1. Every state laws is different
Only two states allow the “recreational” use of marijuana: Colorado and Washington. There are another 20+ states that allow the use of medical marijuana, but even those laws differ with regards to what types of health conditions qualify, how much may be possessed, whether it can be grown in the home, and more.
2. Marijuana use is still illegal on the federal level.
Smoking pot is still against the law regardless of what state laws may say. However, marijuana use is still on the rise. According to the Quest Diagnostics Drug Testing Index,the percentage of positive marijuana tests among American workers has increased by 6.2% in the past year.
That rate has risen by more than 20% in both Colorado and Washington. Besides state legalization, “relaxed societal views” are being pointed to for the increases marijuana use.
3. You still have the right not to work contractors testing positive for pot.
Employment experts and attorneys agree that companies still have a right to have a drug-free policy that prohibits marijuana use. However, there are a couple of variables to consider. For instance, you can decide to allow the use of medical marijuana. Using a third party screening service makes this is a little easier. They typically will ask a worker for additional information when a positive result is received. If the worker produces a prescription for the drug, you as the employer will receive a negative result and will not be aware that the contractor uses medical marijuana.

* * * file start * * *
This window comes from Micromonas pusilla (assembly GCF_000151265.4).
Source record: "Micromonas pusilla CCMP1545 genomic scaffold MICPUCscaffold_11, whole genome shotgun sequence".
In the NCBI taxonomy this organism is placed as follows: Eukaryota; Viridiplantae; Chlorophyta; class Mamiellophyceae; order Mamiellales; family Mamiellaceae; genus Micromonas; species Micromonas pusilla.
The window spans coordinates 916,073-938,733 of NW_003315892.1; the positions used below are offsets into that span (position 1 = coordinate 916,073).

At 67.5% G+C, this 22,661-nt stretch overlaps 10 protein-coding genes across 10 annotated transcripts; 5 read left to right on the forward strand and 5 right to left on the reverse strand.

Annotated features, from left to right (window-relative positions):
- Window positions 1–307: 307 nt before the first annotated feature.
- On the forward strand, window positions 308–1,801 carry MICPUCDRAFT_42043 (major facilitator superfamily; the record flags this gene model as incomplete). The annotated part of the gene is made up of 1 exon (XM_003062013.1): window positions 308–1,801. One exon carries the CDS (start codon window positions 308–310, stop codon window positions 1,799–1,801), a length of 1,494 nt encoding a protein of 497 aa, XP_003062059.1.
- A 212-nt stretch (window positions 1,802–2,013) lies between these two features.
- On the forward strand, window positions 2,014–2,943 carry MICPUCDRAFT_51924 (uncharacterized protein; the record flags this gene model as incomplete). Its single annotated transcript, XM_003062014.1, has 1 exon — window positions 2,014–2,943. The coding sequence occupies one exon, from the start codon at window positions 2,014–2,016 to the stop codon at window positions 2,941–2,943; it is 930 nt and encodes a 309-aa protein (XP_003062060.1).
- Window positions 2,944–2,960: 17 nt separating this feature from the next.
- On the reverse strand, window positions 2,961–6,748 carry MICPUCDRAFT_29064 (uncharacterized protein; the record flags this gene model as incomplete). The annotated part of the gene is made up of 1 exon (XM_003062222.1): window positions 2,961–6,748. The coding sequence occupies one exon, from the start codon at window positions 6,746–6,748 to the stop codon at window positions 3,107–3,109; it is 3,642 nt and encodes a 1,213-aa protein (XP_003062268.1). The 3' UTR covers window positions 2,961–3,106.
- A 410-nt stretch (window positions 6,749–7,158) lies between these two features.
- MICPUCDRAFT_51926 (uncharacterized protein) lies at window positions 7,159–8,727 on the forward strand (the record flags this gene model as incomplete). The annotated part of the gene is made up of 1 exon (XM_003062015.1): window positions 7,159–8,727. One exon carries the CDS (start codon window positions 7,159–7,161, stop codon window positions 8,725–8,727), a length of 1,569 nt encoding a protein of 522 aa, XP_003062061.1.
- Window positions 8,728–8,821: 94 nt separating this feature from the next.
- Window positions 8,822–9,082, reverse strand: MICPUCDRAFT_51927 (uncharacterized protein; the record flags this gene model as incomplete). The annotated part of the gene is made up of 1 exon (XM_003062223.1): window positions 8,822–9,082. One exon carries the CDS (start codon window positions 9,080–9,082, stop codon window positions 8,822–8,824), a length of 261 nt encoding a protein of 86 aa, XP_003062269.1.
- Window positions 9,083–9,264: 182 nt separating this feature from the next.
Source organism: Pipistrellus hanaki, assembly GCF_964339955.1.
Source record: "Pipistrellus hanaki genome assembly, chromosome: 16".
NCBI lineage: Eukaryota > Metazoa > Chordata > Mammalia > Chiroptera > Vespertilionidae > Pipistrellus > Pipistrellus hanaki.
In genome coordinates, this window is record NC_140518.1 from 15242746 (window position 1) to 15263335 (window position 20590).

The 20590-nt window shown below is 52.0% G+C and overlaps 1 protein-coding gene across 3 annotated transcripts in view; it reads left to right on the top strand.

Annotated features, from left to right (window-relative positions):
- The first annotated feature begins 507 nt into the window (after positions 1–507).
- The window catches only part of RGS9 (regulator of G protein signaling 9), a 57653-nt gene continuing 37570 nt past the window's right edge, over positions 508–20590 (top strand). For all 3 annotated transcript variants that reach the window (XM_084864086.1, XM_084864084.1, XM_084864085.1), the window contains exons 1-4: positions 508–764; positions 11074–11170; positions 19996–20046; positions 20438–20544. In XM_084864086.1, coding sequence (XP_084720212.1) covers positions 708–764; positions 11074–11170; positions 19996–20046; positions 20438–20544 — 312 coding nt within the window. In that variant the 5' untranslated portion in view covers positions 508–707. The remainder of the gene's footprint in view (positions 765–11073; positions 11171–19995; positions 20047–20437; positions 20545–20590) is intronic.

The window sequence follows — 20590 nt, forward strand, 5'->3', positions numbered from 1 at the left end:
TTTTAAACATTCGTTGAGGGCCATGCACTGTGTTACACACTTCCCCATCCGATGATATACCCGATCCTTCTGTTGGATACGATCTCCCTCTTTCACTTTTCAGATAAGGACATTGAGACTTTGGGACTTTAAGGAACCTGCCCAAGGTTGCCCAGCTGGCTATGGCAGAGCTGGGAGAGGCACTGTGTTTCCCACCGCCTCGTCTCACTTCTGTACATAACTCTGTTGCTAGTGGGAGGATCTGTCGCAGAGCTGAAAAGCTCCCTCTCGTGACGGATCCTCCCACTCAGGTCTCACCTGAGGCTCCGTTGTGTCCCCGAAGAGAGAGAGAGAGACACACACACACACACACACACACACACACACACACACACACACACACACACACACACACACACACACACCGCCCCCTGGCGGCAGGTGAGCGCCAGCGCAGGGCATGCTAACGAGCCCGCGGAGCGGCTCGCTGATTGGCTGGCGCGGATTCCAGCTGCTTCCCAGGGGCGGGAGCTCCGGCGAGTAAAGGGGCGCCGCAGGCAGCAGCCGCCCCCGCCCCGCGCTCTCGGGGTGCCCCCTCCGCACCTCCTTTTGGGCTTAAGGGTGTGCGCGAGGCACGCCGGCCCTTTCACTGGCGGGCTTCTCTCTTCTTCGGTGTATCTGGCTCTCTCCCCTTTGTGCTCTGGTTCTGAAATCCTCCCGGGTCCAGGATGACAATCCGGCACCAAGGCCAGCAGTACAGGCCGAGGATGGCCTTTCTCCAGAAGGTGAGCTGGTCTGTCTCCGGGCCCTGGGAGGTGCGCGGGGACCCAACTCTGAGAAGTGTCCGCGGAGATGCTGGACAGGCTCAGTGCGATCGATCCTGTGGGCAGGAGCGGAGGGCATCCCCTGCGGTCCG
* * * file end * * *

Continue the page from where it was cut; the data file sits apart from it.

4. Future court decisions could impact employers' ability to enforce drug-free policies in the future.
For example, a pending case in the Colorado Supreme Court questions whether the state’s law against terminating employees for participating in legal activity outside of work applies to marijuana usage. In another case, a New Mexico medical marijuana user claims her termination violates the state’s Human Rights Act prohibiting discrimination against people with serious medical conditions. Other cases are questioning how the Americans with Disabilities Act applies. So far, courts have ruled in the employer’s favor, but what happens if a future case goes the employee's way or if federal law changes?
For now, the main thing is to just keep the issue on your radar. And as always, be sure that any drug-free policy is clear and has been enforced consistently.You also want to be sure to always follow the proper procedures under the Fair Credit Reporting Act (FCRA).
This general summary of law should not be used to solve individual problems since changes in fact situation may require a material variance as to the applicable law. This article is for information purposes only and should not be construed as legal advice.
Debbie Fledderjohann is the President of Top Echelon Contracting, Inc.
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